By Ashera Buhite
There seemed to be a growing resentment amongst some of the local people. I cannot place when I first noticed that Lucy Fest and its attendees began to be treated as pariahs, but I knew there was growing discontent. Around the age of 17, I noticed “Lucy Was A Slut” stickers begin to appear around town. Weekly they would appear on the bench outside of the little museum, and a worker would calmly peel it off every week with Goo-Gone.
I got my first job at the Lucille Ball Desi Arnaz Center when I was 15. I only worked 10 or 15 hours per week, as my working papers directed. I wore my khakis and black tee shirt to school every week and was sometimes chided by my classmates, but I made a whopping $8 per hour—an unheard of wage amongst my friends working in fast food in 2005.
Working in the museum was my first exposure to the bizarre intersection of retail, travel, and fan worship. The summer was busier, culminating in two separate festivals, Lucy Fest and her birthday celebration. During the winter months, there were few visitors in the hilly WNY territory. This afforded me the opportunity to learn all about the chaotic, hard-pressed life of Lucille Ball as I slowly watched nearly every film that she made.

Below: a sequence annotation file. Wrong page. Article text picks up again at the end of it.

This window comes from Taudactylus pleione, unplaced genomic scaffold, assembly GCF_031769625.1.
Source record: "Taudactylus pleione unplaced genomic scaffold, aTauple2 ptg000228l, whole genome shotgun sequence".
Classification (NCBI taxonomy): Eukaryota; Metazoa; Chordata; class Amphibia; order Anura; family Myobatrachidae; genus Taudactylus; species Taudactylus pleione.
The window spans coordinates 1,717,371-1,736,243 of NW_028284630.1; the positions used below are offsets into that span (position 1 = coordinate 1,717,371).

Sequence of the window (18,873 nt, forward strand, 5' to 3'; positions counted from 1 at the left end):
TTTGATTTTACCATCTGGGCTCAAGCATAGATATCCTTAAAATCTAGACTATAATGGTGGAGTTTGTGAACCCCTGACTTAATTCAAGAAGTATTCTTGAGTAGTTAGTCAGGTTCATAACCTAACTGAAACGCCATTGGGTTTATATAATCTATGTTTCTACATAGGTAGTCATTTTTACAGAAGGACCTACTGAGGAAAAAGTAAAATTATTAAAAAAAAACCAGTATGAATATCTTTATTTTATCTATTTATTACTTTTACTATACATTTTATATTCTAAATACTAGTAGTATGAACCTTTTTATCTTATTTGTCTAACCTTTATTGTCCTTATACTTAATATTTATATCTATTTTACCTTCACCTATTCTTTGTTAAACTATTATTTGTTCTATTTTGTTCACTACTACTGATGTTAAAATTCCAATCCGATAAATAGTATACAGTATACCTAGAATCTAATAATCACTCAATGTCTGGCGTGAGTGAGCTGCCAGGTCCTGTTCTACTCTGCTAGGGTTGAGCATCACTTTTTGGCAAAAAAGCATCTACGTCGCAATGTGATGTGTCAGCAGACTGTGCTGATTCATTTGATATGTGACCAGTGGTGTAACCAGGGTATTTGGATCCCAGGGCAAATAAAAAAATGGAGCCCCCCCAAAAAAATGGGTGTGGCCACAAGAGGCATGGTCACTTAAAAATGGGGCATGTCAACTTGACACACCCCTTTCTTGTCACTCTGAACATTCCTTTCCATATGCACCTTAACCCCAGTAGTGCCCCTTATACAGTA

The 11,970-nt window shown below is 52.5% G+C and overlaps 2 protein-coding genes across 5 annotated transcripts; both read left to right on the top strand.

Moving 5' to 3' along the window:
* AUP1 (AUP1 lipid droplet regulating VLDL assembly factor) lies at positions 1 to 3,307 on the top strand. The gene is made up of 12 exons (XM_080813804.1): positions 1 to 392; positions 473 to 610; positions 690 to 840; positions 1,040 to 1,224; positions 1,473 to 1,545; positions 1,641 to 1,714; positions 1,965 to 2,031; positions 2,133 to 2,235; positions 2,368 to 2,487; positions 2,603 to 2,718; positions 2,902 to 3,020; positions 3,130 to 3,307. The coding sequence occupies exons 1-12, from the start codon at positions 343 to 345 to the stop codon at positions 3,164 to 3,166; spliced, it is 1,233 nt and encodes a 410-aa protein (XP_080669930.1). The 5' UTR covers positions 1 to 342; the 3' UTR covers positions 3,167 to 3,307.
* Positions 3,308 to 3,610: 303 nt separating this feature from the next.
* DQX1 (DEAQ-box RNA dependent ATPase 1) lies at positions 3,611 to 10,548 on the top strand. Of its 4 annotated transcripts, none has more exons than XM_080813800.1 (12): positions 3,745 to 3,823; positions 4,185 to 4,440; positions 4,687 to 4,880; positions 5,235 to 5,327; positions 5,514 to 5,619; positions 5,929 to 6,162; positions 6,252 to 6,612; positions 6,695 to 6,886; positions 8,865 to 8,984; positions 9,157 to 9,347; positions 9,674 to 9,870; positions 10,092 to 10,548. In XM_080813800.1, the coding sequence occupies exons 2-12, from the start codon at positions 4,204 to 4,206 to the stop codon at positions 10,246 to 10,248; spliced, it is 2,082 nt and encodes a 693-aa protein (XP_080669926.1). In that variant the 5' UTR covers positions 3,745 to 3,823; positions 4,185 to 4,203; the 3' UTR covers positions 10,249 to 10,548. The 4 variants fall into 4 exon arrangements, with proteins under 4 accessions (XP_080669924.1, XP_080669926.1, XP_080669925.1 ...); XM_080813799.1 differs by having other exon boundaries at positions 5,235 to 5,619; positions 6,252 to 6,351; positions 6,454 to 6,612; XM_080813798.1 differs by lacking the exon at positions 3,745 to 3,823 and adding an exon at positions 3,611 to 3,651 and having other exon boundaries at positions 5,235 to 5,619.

Lucy grew up in the tiny lake town of Celeron, just outside of Jamestown. Her mother sent her to acting school in New York City at the age of 14, partially to support her and partially to dissuade her interest in an older neighborhood boy. Being quiet and shy, Lucy did not do particularly well in acting school, but was determined to make a name for herself. She finally landed a modeling job with Hattie Carnegie, but none of the work seemed to last. Finding little success in New York, Lucy headed to Hollywood to pursue her dreams.
In Hollywood, Lucy slowly began building her career, small role by small role through the 30’s, and then becoming “Queen of the B’s” in the 1940’s. It was during this time that she met Desi Arnaz while working on Dance, Girl, Dance. It was love at first sight, and the couple eloped within a year.
Lucy caught a break in 1948 after being cast in the radio show, My Favorite Husband. Asked to develop the show for television, Lucy enlisted her husband, Desi Arnaz to assist her. CBS initially rejected their pilot, believing that the public would not respond favorably to a Cuban/American marriage. The two took their show on the road as a vaudeville act. After finding a successful formula for their comedy and proving that the American public could handle seeing a white woman married to a Cuban man, Desilu Studios was formed. This made Lucille Ball the first female film executive in history. On October 15th, 1951, I Love Lucy was finally put into syndication, launching Lucy and Desi into stardom.
Earning five Emmys in six seasons, I Love Lucy was groundbreaking on multiple levels. Teaming up with Karl Freund, Ball and Arnaz pioneered the three-camera system and use of a live studio audience, which has become standard operating procedure in the filming of sitcoms. The show quickly gained intense popularity, placing a spotlight on Lucy and Desi’s personal life. In 1952, Lucy became the first pregnant woman to appear on television. Deemed too edgy, the word “pregnant” was never used, but instead referred to as “expecting.” On November 14th, 1952, more people tuned into see Little Ricky’s birth than the inauguration of President Eiesenhower.